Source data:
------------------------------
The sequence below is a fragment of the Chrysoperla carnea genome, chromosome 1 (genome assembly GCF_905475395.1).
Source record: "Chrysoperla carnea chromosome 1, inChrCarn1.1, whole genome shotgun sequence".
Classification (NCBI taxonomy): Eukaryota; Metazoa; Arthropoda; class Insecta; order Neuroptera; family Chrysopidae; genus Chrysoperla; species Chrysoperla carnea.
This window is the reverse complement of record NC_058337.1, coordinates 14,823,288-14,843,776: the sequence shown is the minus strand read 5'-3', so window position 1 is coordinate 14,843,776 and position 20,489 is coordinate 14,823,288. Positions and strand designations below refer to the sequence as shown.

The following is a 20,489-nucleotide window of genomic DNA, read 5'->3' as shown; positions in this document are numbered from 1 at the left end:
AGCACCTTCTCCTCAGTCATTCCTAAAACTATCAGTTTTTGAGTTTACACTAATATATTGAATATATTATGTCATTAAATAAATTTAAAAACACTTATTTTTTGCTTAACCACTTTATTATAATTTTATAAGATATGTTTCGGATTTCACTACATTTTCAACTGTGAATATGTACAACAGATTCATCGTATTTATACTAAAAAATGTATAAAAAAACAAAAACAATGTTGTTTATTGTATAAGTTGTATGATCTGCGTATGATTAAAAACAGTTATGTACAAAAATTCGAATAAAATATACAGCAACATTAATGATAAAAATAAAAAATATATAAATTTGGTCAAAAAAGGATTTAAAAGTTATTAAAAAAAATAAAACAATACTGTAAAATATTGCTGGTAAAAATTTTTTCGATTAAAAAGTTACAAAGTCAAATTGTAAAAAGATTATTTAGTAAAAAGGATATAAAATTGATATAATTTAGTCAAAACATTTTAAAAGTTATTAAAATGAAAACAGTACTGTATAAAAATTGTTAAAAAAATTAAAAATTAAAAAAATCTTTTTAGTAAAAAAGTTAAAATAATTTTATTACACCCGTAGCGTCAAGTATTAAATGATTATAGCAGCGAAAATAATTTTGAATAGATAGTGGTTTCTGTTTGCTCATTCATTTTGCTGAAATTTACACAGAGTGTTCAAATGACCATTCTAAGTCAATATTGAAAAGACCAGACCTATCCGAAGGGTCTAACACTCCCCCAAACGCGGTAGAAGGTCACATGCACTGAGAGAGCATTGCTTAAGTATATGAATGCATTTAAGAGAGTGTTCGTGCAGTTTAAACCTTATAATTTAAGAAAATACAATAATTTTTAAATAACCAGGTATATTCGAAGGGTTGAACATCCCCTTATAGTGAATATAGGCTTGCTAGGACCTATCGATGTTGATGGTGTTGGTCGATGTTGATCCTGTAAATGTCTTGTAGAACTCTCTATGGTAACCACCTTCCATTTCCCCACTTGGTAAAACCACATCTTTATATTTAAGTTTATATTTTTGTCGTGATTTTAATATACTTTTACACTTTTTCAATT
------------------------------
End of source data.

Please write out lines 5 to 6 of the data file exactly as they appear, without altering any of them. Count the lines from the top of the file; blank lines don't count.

The following is a 20,489-nucleotide window of genomic DNA, read 5'->3' as shown; positions in this document are numbered from 1 at the left end:
AGCACCTTCTCCTCAGTCATTCCTAAAACTATCAGTTTTTGAGTTTACACTAATATATTGAATATATTATGTCATTAAATAAATTTAAAAACACTTATTTTTTGCTTAACCACTTTATTATAATTTTATAAGATATGTTTCGGATTTCACTACATTTTCAACTGTGAATATGTACAACAGATTCATCGTATTTATACTAAAAAATGTATAAAAAAACAAAAACAATGTTGTTTATTGTATAAGTTGTATGATCTGCGTATGATTAAAAACAGTTATGTACAAAAATTCGAATAAAATATACAGCAACATTAATGATAAAAATAAAAAATATATAAATTTGGTCAAAAAAGGATTTAAAAGTTATTAAAAAAAATAAAACAATACTGTAAAATATTGCTGGTAAAAATTTTTTCGATTAAAAAGTTACAAAGTCAAATTGTAAAAAGATTATTTAGTAAAAAGGATATAAAATTGATATAATTTAGTCAAAACATTTTAAAAGTTATTAAAATGAAAACAGTACTGTATAAAAATTGTTAAAAAAATTAAAAATTAAAAAAATCTTTTTAGTAAAAAAGTTAAAATAATTTTATTACACCCGTAGCGTCAAGTATTAAATGATTATAGCAGCGAAAATAATTTTGAATAGATAGTGGTTTCTGTTTGCTCATTCATTTTGCTGAAATTTACACAGAGTGTTCAAATGACCATTCTAAGTCAATATTGAAAAGACCAGACCTATCCGAAGGGTCTAACACTCCCCCAAACGCGGTAGAAGGTCACATGCACTGAGAGAGCATTGCTTAAGTATATGAATGCATTTAAGAGAGTGTTCGTGCAGTTTAAACCTTATAATTTAAGAAAATACAATAATTTTTAAATAACCAGGTATATTCGAAGGGTTGAACATCCCCTTATAGTGAATATAGGCTTGCTAGGACCTATCGATGTTGATGGTGTTGGTCGATGTTGATCCTGTAAATGTCTTGTAGAACTCTCTATGGTAACCACCTTCCATTTCCCCACTTGGTAAAACCACATCTTTATATTTAAGTTTATATTTTTGTCGTGATTTTAATATACTTTTACACTTTTTCAATT